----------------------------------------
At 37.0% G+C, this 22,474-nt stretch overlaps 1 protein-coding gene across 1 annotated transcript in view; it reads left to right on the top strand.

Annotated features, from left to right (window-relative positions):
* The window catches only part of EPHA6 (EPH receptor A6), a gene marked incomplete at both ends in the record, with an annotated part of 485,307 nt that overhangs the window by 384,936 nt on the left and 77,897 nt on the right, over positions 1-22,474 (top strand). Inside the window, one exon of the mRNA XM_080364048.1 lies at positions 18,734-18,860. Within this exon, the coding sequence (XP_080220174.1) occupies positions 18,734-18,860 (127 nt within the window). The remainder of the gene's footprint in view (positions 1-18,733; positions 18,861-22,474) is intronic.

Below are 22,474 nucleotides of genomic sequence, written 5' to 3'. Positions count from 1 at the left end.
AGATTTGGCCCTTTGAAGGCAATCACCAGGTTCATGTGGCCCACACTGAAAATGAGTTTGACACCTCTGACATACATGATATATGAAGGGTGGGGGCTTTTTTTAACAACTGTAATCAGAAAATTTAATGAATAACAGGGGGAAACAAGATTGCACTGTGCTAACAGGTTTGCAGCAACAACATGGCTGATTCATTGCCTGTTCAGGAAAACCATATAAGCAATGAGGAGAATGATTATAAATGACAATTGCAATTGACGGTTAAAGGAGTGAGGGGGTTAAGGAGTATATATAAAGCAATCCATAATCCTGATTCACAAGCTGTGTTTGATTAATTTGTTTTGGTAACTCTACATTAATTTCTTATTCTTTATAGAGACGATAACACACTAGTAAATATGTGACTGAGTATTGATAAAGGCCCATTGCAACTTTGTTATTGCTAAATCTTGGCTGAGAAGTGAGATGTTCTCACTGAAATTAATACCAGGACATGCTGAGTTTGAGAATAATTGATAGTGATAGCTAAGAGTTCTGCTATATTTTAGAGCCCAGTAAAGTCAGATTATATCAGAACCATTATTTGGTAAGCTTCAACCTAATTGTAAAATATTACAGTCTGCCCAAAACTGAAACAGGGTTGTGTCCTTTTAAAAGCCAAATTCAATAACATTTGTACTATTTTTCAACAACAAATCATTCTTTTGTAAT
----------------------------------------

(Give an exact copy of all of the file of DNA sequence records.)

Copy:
At 37.0% G+C, this 22,474-nt stretch overlaps 1 protein-coding gene across 1 annotated transcript in view; it reads left to right on the top strand.

Annotated features, from left to right (window-relative positions):
* The window catches only part of EPHA6 (EPH receptor A6), a gene marked incomplete at both ends in the record, with an annotated part of 485,307 nt that overhangs the window by 384,936 nt on the left and 77,897 nt on the right, over positions 1-22,474 (top strand). Inside the window, one exon of the mRNA XM_080364048.1 lies at positions 18,734-18,860. Within this exon, the coding sequence (XP_080220174.1) occupies positions 18,734-18,860 (127 nt within the window). The remainder of the gene's footprint in view (positions 1-18,733; positions 18,861-22,474) is intronic.

Below are 22,474 nucleotides of genomic sequence, written 5' to 3'. Positions count from 1 at the left end.
AGATTTGGCCCTTTGAAGGCAATCACCAGGTTCATGTGGCCCACACTGAAAATGAGTTTGACACCTCTGACATACATGATATATGAAGGGTGGGGGCTTTTTTTAACAACTGTAATCAGAAAATTTAATGAATAACAGGGGGAAACAAGATTGCACTGTGCTAACAGGTTTGCAGCAACAACATGGCTGATTCATTGCCTGTTCAGGAAAACCATATAAGCAATGAGGAGAATGATTATAAATGACAATTGCAATTGACGGTTAAAGGAGTGAGGGGGTTAAGGAGTATATATAAAGCAATCCATAATCCTGATTCACAAGCTGTGTTTGATTAATTTGTTTTGGTAACTCTACATTAATTTCTTATTCTTTATAGAGACGATAACACACTAGTAAATATGTGACTGAGTATTGATAAAGGCCCATTGCAACTTTGTTATTGCTAAATCTTGGCTGAGAAGTGAGATGTTCTCACTGAAATTAATACCAGGACATGCTGAGTTTGAGAATAATTGATAGTGATAGCTAAGAGTTCTGCTATATTTTAGAGCCCAGTAAAGTCAGATTATATCAGAACCATTATTTGGTAAGCTTCAACCTAATTGTAAAATATTACAGTCTGCCCAAAACTGAAACAGGGTTGTGTCCTTTTAAAAGCCAAATTCAATAACATTTGTACTATTTTTCAACAACAAATCATTCTTTTGTAAT